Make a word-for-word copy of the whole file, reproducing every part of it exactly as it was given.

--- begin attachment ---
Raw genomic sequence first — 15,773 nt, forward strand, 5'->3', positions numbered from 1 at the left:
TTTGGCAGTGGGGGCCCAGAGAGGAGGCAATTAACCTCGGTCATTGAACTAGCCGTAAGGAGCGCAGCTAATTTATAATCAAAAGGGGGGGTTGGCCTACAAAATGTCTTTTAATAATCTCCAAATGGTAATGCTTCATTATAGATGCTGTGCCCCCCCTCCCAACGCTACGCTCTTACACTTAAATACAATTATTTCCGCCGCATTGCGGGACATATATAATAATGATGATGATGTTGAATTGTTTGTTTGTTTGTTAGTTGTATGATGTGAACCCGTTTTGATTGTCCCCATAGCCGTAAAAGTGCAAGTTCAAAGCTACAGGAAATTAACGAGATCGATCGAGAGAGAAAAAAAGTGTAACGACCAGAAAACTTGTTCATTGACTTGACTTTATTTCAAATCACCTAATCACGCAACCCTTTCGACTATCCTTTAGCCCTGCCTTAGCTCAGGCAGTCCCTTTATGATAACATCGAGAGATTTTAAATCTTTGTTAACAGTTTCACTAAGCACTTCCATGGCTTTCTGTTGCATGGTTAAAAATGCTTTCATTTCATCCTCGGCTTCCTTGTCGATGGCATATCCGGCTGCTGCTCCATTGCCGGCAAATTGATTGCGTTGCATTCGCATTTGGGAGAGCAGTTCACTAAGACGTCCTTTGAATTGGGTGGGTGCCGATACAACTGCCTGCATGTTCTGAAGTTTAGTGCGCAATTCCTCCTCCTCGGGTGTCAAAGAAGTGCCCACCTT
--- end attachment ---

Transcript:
Raw genomic sequence first — 15,773 nt, forward strand, 5'->3', positions numbered from 1 at the left:
TTTGGCAGTGGGGGCCCAGAGAGGAGGCAATTAACCTCGGTCATTGAACTAGCCGTAAGGAGCGCAGCTAATTTATAATCAAAAGGGGGGGTTGGCCTACAAAATGTCTTTTAATAATCTCCAAATGGTAATGCTTCATTATAGATGCTGTGCCCCCCCTCCCAACGCTACGCTCTTACACTTAAATACAATTATTTCCGCCGCATTGCGGGACATATATAATAATGATGATGATGTTGAATTGTTTGTTTGTTTGTTAGTTGTATGATGTGAACCCGTTTTGATTGTCCCCATAGCCGTAAAAGTGCAAGTTCAAAGCTACAGGAAATTAACGAGATCGATCGAGAGAGAAAAAAAGTGTAACGACCAGAAAACTTGTTCATTGACTTGACTTTATTTCAAATCACCTAATCACGCAACCCTTTCGACTATCCTTTAGCCCTGCCTTAGCTCAGGCAGTCCCTTTATGATAACATCGAGAGATTTTAAATCTTTGTTAACAGTTTCACTAAGCACTTCCATGGCTTTCTGTTGCATGGTTAAAAATGCTTTCATTTCATCCTCGGCTTCCTTGTCGATGGCATATCCGGCTGCTGCTCCATTGCCGGCAAATTGATTGCGTTGCATTCGCATTTGGGAGAGCAGTTCACTAAGACGTCCTTTGAATTGGGTGGGTGCCGATACAACTGCCTGCATGTTCTGAAGTTTAGTGCGCAATTCCTCCTCCTCGGGTGTCAAAGAAGTGCCCACCTT